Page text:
All the pressure calculators seem to be built from a base of “you have these wheels and these tires, what’s the optimum pressure”. I’m thinking of a ground-up determination. There are upper limits to where tire width adversely impacts aerodynamics & eventually rolling resistance (holding all else equal) - that point must change based on system weight, right?

Based on comments, it seems like such a determination could come from a sensitivity analysis across multiple dimensions: input system weight, surface type, preferences for comfort, aerodynamics and weight; output rim width, tire size and pressure. Bounds would be set by min/max pressure limits as mentioned above. There may be multiple optimum points within that space - a junior rider may be able to optimize with a 20-25mm tire; a lighter adult with 25-28; a heavier adult with 28-30mm (all else equal).

1 Like

But (and I think other posters have pointed this out) the aero impact is what it is. It doesn’t shift with rider/system weight - so e.g. if you’re spending all your time in a race at 45+km/h you aren’t riding 30mm no matter your weight or comfort desires.

I think this is absolutely right on good roads and at pro speeds, though I’d be interested if this is/would still be the case at something like Paris-Roubaix. My gut tells me that 28s would be the weapon of choice here, as (generally) that’s about as wide as it’s possible to go without (at pro speeds) taking a big aero hit.

That said, I do wonder if a fast amateur (say average speed 35kph, riding solo over undulating terrain) would gain or lose speed on crappy roads if they ran 30s.

I inadvertently had a very unscientific, n=1, case in point this weekend. During a timed, semi competitive sportive, I got dropped by a rider on a long drag. I regained his wheel on the fast, bumpy, poorly surfaced descent that followed. I was running 28s, tubeless and hookless, at pressures in the 50s. I didn’t get a chance to look at his setup closely, but at a glance his tyres appeared knife-thin, and he was bouncing all over the road down this hill. Of course, there could have been lots more variables at play here, but it’s an interesting question.

Yeah I’m more interested in amateur speeds. Oh hey, there’s another variable to throw into the sensitivity analysis…

Pros are also much more closely grouped in weight too. I’m not 100% sold on the “pros ride what’s fastest” in this regard anyway given how many pros clung to 110psi 23mm tires long after they were proven to be slower. Maybe it’s a better picture in today’s marginal gains environment.

The aero benefit / cost remains a constant, but we all make some amount of aero tradeoffs for net speed (or comfort) gains given expected riding conditions. I’m just not sure if a 100lb system weight would warrant the same tradeoffs as a 200lb system weight (ie can you just adjust pressure to optimize those two riders, or do you need to change rim width / tire size).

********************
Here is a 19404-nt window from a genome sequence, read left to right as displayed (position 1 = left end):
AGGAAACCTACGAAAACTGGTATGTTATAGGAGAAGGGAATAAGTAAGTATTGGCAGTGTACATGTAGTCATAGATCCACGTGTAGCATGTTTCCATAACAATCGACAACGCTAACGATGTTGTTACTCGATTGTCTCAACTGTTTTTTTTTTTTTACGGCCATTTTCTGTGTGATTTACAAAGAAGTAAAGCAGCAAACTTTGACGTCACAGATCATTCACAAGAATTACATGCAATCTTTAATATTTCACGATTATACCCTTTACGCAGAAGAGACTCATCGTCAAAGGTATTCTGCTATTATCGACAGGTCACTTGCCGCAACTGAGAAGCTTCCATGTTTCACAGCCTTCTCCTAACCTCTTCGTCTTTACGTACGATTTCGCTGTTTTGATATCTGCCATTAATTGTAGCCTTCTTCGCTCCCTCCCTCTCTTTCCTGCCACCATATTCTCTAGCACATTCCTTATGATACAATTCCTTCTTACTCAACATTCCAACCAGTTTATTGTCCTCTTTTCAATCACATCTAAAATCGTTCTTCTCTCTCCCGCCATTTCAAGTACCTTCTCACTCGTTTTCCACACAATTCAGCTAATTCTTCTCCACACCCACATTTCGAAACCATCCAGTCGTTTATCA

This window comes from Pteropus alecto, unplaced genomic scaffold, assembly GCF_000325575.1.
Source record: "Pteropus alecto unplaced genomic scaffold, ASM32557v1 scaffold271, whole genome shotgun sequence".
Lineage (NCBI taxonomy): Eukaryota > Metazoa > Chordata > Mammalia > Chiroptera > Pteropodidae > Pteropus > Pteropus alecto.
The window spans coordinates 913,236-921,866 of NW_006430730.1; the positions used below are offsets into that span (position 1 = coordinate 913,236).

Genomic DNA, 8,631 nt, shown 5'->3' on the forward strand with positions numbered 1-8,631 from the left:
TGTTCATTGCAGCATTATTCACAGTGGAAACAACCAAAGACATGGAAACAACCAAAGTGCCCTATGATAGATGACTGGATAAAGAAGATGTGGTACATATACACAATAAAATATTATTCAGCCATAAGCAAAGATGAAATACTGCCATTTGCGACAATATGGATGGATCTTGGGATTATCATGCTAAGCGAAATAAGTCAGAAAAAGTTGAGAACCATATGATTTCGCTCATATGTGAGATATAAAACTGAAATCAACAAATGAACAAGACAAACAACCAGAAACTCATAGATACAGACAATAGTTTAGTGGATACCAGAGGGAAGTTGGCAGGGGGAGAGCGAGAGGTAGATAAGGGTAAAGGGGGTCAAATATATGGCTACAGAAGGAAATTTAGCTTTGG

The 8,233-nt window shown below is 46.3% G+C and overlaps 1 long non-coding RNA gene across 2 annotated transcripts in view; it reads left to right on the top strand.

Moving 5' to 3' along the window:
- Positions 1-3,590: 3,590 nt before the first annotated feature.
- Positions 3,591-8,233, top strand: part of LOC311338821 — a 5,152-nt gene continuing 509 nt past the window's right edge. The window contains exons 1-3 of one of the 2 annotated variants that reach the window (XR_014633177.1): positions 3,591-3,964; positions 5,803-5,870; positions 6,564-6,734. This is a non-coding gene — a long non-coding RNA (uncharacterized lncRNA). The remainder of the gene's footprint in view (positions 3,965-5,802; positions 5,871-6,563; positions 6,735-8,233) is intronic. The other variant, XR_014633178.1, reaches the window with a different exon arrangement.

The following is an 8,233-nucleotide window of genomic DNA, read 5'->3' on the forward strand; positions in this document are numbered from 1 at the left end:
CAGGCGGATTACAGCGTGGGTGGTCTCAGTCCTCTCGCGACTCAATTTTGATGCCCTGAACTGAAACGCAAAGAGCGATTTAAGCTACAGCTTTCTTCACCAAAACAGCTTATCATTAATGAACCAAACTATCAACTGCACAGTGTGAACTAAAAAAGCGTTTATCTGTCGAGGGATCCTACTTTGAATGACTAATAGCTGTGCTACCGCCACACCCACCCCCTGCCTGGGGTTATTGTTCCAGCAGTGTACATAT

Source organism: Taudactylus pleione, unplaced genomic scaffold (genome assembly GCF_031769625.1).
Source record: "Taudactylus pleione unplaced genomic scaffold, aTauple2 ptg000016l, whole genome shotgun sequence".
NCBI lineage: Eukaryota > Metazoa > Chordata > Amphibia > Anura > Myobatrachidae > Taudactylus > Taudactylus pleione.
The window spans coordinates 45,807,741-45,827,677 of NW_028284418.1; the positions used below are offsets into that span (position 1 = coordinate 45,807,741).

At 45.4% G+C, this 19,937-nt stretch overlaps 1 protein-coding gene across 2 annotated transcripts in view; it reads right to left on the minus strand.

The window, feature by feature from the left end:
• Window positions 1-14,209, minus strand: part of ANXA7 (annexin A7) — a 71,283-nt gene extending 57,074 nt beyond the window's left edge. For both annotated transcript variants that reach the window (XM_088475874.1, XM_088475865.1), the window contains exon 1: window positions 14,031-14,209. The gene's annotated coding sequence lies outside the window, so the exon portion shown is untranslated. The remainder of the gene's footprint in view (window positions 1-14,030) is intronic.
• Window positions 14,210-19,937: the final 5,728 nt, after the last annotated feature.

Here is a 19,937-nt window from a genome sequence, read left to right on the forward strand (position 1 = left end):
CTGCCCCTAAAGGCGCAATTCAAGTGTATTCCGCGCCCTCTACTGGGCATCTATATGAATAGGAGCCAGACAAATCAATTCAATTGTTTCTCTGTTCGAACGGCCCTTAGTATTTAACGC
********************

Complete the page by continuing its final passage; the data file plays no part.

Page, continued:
In the end I’m not going to act on this, I’m a set-it-and-forget it rider who’s a big fan of underbiking - just pure curiosity here.

You bring up a good point regarding bumpy surfaces. While I’ve seen some testing that shows that lower tire pressures reduce rolling resistance on rough surfaces, a narrower tire will require more caution on rough surfaces and can be slower regardless of the actual resistance. I know that there are roads I can take at higher speeds on 32 mm tires than on 23-25 mm tires. As a 90+ kg rider, the fatter tires can absorb much more without feeling like something is going to break.

I am curious as to where the aero losses due to a wide tire will outweigh the benefits. I suspect you need rather high speeds on smooth roads, since going from 25 to 30 mm only adds 20% to your wheel drag (assuming rim profile is increased to preserve the ideal shape), and the wheels are a small part of the total drag.

That said, I do wonder if a fast amateur (say average speed 35kph, riding solo over undulating terrain) would gain or lose speed on crappy roads if they ran 30s.

Hmm, I think 28s versus 30s here probably comes down to the tires, and if tires are kept equal to how rough the road surface is?

Having raced at some weights that fit…

Junior weight 56-58kg - definitely can have a magic carpet, Cadillac ride with nice 23s or 22 (tubular)

Senior weight 60-63kg - can have a good ride with nice 23s or tubulars. Not magic carpet but definitely good

Commuting weight add maybe 13kg so call it equivalent to a 76kg rider weight (bike adds 10-15lbs depending on bike + another approx. 12-13 lb for assorted stuff like knapsack, laptop, folders, papers, basket, rack, fenders…) Definitely do not want to be on 23s!

I think lighter does allow someone to ride narrower for aero or whatever purposes and still be comfortable.

1 Like